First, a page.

23 July 2010

the aquatic fundoshi

There is no doubt that fundoshi are very well suited for swimming, diving, and sunning. I couldn't think of a better way to catch a bronze than clad in a fresh white rokushaku fundoshi -- the tan lines are minimized, and the adequate coverage of the front pouch stretched tightly over your crotch just flirts with the edge of American decency laws. Check first, but chances are your community permits fundoshi! Most public decency laws mandate that the cleft of your buttocks be covered by at least a 1-inch strip of fabric, and that is easily achieved with rokushaku-style. It's a non-issue with etchu or mokko styles and their broad coverage of your seat. It is safe to assume that anywhere a thong would be tolerated, so would a fundoshi.

But don't go being foolish and then telling the authorities that Fundoshi 4 All! said it was OK! Always check your local regulations and ordinances -- and when in doubt, ask. It's so much less embarrassing to ask first than to have some junior cop cuff you and parade you around...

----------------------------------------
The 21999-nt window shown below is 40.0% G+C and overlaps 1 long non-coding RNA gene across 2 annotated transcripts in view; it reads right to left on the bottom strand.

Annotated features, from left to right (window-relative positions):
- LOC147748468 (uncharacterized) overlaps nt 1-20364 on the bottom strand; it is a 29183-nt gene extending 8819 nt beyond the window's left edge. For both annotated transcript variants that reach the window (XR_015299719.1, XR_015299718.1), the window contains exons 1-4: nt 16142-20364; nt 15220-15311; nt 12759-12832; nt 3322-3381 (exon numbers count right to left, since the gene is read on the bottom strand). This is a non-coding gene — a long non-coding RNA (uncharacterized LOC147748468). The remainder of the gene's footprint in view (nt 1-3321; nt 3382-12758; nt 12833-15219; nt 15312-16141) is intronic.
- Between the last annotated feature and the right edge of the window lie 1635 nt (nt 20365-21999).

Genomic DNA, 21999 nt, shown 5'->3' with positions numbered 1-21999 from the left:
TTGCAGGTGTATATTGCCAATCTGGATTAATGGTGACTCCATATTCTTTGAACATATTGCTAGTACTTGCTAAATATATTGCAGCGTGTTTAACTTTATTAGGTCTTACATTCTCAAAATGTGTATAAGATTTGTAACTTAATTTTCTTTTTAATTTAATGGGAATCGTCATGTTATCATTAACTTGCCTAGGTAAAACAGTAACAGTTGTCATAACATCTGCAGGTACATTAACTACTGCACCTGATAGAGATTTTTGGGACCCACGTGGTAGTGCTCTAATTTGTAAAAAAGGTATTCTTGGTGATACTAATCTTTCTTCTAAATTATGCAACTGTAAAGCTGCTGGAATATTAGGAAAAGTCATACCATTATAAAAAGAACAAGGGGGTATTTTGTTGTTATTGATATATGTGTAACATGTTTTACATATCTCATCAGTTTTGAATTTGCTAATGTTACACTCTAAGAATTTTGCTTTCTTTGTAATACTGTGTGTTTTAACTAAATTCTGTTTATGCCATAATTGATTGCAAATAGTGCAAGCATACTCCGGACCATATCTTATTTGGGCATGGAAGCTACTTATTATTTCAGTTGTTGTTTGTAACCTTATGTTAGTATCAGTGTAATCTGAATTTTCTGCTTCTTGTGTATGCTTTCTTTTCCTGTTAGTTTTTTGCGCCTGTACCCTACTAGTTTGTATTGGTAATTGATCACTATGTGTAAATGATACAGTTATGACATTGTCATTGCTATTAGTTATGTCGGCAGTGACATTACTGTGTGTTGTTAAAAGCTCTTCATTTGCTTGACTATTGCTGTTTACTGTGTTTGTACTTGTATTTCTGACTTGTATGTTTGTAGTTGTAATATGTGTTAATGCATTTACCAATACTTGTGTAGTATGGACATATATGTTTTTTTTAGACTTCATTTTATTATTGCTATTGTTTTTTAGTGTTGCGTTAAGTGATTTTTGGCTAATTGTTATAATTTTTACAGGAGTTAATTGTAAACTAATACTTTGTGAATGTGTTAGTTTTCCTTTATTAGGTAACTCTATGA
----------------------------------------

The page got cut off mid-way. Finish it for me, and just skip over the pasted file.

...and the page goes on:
Etchu fundoshi, in fact, is probably the perfect hot weather wear of all time. Etchu fundoshi are lightweight to the point of being almost gossamer, especially a silk pair! That in fact is their only drawback, too, if you are wearing them swimming: that so-light-it's-not-even-there feeling and normal exertion can result in some unintentional exposures!

That's simply not the case with rokushaku fundoshi. A well tied rokushaku fundoshi will stay tied and keep it's shape no matter what. In fact, this is the traditional garb of pearl divers, fishermen, and the female ama divers of Japan. A wet fundoshi only becomes more secure, as the fabric swells slightly and tightens against itself.

There are a number of Shinto festivals in Japan that involve fundoshi (and fundoshi only), and water or mud. The water is often a purifying element in these ritual occasions.

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